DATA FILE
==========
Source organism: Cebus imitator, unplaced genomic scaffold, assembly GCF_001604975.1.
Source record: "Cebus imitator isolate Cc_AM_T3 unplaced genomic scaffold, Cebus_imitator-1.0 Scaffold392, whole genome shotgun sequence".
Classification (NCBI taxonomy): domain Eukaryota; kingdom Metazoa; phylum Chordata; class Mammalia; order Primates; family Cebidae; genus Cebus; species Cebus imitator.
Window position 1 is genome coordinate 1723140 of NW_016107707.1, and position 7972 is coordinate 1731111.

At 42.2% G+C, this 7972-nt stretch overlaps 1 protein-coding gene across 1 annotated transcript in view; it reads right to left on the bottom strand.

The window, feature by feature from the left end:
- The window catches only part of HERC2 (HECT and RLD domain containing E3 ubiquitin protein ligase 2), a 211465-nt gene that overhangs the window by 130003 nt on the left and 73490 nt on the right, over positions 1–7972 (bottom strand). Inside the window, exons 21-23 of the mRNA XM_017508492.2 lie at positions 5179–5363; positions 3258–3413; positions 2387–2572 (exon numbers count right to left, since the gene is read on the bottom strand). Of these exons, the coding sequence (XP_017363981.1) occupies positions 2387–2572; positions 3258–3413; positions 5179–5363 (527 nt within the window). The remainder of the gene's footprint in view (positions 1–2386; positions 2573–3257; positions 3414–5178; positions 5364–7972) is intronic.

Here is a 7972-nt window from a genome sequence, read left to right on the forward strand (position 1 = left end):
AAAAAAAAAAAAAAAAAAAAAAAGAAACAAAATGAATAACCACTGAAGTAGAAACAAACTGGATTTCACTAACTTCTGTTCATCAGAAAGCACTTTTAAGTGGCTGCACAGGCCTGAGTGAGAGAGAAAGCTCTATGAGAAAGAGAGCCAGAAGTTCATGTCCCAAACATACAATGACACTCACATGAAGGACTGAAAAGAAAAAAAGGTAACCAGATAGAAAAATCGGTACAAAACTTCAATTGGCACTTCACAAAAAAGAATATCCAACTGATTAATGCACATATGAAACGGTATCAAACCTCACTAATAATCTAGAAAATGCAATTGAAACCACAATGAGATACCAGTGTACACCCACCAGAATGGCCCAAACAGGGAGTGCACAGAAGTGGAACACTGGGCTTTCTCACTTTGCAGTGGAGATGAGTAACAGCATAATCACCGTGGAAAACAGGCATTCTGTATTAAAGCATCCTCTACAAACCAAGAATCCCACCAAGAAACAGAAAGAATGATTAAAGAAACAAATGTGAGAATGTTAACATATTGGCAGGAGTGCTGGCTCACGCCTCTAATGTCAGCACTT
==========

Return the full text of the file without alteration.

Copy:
Source organism: Cebus imitator, unplaced genomic scaffold, assembly GCF_001604975.1.
Source record: "Cebus imitator isolate Cc_AM_T3 unplaced genomic scaffold, Cebus_imitator-1.0 Scaffold392, whole genome shotgun sequence".
Classification (NCBI taxonomy): domain Eukaryota; kingdom Metazoa; phylum Chordata; class Mammalia; order Primates; family Cebidae; genus Cebus; species Cebus imitator.
Window position 1 is genome coordinate 1723140 of NW_016107707.1, and position 7972 is coordinate 1731111.

At 42.2% G+C, this 7972-nt stretch overlaps 1 protein-coding gene across 1 annotated transcript in view; it reads right to left on the bottom strand.

The window, feature by feature from the left end:
- The window catches only part of HERC2 (HECT and RLD domain containing E3 ubiquitin protein ligase 2), a 211465-nt gene that overhangs the window by 130003 nt on the left and 73490 nt on the right, over positions 1–7972 (bottom strand). Inside the window, exons 21-23 of the mRNA XM_017508492.2 lie at positions 5179–5363; positions 3258–3413; positions 2387–2572 (exon numbers count right to left, since the gene is read on the bottom strand). Of these exons, the coding sequence (XP_017363981.1) occupies positions 2387–2572; positions 3258–3413; positions 5179–5363 (527 nt within the window). The remainder of the gene's footprint in view (positions 1–2386; positions 2573–3257; positions 3414–5178; positions 5364–7972) is intronic.

Here is a 7972-nt window from a genome sequence, read left to right on the forward strand (position 1 = left end):
AAAAAAAAAAAAAAAAAAAAAAAGAAACAAAATGAATAACCACTGAAGTAGAAACAAACTGGATTTCACTAACTTCTGTTCATCAGAAAGCACTTTTAAGTGGCTGCACAGGCCTGAGTGAGAGAGAAAGCTCTATGAGAAAGAGAGCCAGAAGTTCATGTCCCAAACATACAATGACACTCACATGAAGGACTGAAAAGAAAAAAAGGTAACCAGATAGAAAAATCGGTACAAAACTTCAATTGGCACTTCACAAAAAAGAATATCCAACTGATTAATGCACATATGAAACGGTATCAAACCTCACTAATAATCTAGAAAATGCAATTGAAACCACAATGAGATACCAGTGTACACCCACCAGAATGGCCCAAACAGGGAGTGCACAGAAGTGGAACACTGGGCTTTCTCACTTTGCAGTGGAGATGAGTAACAGCATAATCACCGTGGAAAACAGGCATTCTGTATTAAAGCATCCTCTACAAACCAAGAATCCCACCAAGAAACAGAAAGAATGATTAAAGAAACAAATGTGAGAATGTTAACATATTGGCAGGAGTGCTGGCTCACGCCTCTAATGTCAGCACTT